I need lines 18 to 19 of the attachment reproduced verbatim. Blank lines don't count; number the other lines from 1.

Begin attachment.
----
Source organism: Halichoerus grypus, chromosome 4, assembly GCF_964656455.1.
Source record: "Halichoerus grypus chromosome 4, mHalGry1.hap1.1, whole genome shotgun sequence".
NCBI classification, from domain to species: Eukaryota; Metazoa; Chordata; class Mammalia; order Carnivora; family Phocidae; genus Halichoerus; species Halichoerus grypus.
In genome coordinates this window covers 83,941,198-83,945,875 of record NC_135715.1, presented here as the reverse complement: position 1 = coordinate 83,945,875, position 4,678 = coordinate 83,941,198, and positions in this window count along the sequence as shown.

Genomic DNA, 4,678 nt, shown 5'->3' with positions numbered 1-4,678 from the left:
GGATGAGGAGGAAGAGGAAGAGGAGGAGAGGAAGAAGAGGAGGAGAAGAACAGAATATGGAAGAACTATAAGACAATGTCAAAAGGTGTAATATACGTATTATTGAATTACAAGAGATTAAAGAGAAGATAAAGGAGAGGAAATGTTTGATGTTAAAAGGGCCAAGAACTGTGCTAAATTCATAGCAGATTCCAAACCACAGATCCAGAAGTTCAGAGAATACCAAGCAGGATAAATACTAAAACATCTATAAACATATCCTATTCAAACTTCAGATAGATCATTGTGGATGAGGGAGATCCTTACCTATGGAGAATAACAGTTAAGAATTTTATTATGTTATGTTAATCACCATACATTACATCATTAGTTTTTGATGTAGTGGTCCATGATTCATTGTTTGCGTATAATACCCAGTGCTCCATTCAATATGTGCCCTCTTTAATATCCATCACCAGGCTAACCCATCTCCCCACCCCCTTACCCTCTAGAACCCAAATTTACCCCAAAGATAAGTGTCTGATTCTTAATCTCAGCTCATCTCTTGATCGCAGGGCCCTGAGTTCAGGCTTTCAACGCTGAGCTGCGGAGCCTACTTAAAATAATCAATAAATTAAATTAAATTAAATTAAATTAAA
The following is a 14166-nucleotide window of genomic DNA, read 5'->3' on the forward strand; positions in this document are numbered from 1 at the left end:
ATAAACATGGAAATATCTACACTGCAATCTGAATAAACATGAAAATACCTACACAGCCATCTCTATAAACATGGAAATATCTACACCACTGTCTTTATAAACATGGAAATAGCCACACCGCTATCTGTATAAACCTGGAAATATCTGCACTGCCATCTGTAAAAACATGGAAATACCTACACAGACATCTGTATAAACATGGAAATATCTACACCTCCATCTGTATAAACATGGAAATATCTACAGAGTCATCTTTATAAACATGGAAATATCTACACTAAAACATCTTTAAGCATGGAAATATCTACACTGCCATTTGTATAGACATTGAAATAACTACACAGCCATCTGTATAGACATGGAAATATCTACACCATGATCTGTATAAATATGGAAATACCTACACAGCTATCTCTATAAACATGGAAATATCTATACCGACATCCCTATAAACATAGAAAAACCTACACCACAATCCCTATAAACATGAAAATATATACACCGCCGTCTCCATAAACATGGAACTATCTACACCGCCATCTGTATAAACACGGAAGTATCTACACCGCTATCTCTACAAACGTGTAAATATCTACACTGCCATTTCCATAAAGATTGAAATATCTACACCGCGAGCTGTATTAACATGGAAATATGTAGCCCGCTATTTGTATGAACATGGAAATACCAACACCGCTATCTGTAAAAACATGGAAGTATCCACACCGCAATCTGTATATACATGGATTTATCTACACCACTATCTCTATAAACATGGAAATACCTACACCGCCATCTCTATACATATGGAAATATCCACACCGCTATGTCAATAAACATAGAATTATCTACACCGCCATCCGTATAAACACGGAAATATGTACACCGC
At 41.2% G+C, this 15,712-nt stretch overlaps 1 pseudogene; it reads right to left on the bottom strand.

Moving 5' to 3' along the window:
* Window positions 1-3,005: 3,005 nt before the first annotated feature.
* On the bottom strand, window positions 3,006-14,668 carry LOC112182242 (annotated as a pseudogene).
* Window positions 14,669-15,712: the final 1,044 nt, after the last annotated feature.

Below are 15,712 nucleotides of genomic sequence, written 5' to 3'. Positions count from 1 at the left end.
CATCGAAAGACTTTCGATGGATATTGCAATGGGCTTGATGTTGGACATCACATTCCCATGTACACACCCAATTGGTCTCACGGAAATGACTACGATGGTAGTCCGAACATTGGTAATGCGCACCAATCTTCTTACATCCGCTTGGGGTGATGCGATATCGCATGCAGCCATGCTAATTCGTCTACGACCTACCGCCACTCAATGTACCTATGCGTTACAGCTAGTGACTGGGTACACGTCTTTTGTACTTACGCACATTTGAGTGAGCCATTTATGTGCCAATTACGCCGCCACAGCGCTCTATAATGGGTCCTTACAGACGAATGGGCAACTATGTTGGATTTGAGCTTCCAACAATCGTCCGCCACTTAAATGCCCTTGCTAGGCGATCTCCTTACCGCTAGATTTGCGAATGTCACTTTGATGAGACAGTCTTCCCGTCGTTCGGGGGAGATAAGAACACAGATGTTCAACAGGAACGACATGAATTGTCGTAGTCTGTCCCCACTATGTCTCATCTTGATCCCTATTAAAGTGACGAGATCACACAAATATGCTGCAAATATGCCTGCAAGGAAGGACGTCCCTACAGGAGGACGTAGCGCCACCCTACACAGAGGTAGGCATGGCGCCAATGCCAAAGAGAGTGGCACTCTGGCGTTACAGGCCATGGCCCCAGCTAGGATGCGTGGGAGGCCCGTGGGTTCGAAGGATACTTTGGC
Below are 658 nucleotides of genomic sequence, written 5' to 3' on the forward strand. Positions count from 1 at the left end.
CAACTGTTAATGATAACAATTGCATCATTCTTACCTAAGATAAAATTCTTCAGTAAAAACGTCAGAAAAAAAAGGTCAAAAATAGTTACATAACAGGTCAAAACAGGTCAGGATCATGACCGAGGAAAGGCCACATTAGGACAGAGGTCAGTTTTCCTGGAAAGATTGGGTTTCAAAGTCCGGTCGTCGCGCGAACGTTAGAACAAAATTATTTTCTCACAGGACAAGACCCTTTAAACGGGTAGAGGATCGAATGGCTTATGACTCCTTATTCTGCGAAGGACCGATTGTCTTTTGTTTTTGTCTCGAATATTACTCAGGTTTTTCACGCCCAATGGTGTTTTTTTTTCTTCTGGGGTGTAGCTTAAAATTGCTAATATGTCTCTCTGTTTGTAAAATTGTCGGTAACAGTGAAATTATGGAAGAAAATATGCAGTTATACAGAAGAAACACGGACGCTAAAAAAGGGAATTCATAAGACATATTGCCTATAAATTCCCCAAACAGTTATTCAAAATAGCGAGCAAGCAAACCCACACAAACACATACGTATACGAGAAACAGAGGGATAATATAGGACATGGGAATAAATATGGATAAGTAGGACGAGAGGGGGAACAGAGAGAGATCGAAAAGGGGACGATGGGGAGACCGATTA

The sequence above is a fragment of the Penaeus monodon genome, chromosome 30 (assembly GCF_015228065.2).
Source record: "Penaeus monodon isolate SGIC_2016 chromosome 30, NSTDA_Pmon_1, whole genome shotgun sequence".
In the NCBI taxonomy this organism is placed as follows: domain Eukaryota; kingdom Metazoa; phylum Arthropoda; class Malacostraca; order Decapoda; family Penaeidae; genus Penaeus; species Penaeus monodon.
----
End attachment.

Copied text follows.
The sequence above is a fragment of the Penaeus monodon genome, chromosome 30 (assembly GCF_015228065.2).
Source record: "Penaeus monodon isolate SGIC_2016 chromosome 30, NSTDA_Pmon_1, whole genome shotgun sequence".